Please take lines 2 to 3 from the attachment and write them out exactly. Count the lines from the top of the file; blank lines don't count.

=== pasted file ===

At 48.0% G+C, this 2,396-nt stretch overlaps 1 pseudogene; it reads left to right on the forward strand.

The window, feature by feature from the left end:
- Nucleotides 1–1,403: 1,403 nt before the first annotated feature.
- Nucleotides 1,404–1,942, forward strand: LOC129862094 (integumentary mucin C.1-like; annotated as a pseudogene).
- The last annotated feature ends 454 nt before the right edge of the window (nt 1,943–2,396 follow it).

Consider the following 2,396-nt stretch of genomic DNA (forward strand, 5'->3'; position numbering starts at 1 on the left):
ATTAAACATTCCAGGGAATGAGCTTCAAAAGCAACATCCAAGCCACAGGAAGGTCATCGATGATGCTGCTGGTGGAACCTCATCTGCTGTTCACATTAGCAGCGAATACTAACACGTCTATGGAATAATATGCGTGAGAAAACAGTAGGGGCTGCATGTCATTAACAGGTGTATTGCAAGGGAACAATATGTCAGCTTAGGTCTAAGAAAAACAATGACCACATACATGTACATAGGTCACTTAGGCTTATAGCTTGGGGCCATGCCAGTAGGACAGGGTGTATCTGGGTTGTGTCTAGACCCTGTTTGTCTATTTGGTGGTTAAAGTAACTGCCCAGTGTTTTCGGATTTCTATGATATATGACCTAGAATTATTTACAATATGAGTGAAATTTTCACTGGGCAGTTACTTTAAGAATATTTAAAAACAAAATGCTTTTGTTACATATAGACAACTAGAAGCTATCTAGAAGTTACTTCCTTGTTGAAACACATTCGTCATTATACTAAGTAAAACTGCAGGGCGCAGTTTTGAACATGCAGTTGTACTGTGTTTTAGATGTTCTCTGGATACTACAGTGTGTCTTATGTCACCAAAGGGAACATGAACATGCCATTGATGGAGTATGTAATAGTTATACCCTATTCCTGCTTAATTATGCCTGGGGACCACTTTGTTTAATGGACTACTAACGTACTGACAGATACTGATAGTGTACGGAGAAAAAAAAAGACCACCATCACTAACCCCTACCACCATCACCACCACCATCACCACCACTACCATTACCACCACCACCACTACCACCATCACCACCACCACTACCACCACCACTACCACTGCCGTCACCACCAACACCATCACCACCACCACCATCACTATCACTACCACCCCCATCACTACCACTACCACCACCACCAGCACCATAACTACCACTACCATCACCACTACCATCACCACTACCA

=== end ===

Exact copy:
The window, feature by feature from the left end:
- Nucleotides 1–1,403: 1,403 nt before the first annotated feature.